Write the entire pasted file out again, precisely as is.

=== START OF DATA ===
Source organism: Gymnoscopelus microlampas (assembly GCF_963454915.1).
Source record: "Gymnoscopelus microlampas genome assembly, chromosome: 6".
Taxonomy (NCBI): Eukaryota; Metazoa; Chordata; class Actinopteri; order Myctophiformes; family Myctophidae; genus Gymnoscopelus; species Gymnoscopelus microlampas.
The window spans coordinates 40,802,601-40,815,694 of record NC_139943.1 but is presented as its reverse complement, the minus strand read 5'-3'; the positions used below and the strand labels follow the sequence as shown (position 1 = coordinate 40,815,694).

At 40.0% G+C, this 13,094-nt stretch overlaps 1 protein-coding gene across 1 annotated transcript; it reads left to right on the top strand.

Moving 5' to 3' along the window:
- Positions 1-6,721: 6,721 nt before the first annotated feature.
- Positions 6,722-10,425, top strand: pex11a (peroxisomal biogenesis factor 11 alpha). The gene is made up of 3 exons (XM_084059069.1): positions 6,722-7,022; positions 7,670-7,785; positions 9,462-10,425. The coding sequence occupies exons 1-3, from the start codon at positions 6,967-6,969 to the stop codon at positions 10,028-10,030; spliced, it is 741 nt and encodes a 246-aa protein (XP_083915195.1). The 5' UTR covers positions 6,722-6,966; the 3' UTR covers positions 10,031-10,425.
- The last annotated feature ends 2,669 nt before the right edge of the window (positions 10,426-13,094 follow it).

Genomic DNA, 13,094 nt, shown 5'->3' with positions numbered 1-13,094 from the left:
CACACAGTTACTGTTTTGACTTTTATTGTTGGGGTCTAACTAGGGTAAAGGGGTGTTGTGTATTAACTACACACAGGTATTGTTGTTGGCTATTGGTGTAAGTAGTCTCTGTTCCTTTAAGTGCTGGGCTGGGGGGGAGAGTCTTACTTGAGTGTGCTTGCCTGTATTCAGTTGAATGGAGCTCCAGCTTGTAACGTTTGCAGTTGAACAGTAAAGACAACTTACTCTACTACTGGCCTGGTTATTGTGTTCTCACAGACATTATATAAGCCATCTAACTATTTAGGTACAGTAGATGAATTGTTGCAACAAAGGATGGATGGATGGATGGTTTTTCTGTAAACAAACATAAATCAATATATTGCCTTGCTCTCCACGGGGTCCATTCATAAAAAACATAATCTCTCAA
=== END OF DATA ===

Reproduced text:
Source organism: Gymnoscopelus microlampas (assembly GCF_963454915.1).
Source record: "Gymnoscopelus microlampas genome assembly, chromosome: 6".
Taxonomy (NCBI): Eukaryota; Metazoa; Chordata; class Actinopteri; order Myctophiformes; family Myctophidae; genus Gymnoscopelus; species Gymnoscopelus microlampas.
The window spans coordinates 40,802,601-40,815,694 of record NC_139943.1 but is presented as its reverse complement, the minus strand read 5'-3'; the positions used below and the strand labels follow the sequence as shown (position 1 = coordinate 40,815,694).

At 40.0% G+C, this 13,094-nt stretch overlaps 1 protein-coding gene across 1 annotated transcript; it reads left to right on the top strand.

Moving 5' to 3' along the window:
- Positions 1-6,721: 6,721 nt before the first annotated feature.
- Positions 6,722-10,425, top strand: pex11a (peroxisomal biogenesis factor 11 alpha). The gene is made up of 3 exons (XM_084059069.1): positions 6,722-7,022; positions 7,670-7,785; positions 9,462-10,425. The coding sequence occupies exons 1-3, from the start codon at positions 6,967-6,969 to the stop codon at positions 10,028-10,030; spliced, it is 741 nt and encodes a 246-aa protein (XP_083915195.1). The 5' UTR covers positions 6,722-6,966; the 3' UTR covers positions 10,031-10,425.
- The last annotated feature ends 2,669 nt before the right edge of the window (positions 10,426-13,094 follow it).

Genomic DNA, 13,094 nt, shown 5'->3' with positions numbered 1-13,094 from the left:
CACACAGTTACTGTTTTGACTTTTATTGTTGGGGTCTAACTAGGGTAAAGGGGTGTTGTGTATTAACTACACACAGGTATTGTTGTTGGCTATTGGTGTAAGTAGTCTCTGTTCCTTTAAGTGCTGGGCTGGGGGGGAGAGTCTTACTTGAGTGTGCTTGCCTGTATTCAGTTGAATGGAGCTCCAGCTTGTAACGTTTGCAGTTGAACAGTAAAGACAACTTACTCTACTACTGGCCTGGTTATTGTGTTCTCACAGACATTATATAAGCCATCTAACTATTTAGGTACAGTAGATGAATTGTTGCAACAAAGGATGGATGGATGGATGGTTTTTCTGTAAACAAACATAAATCAATATATTGCCTTGCTCTCCACGGGGTCCATTCATAAAAAACATAATCTCTCAA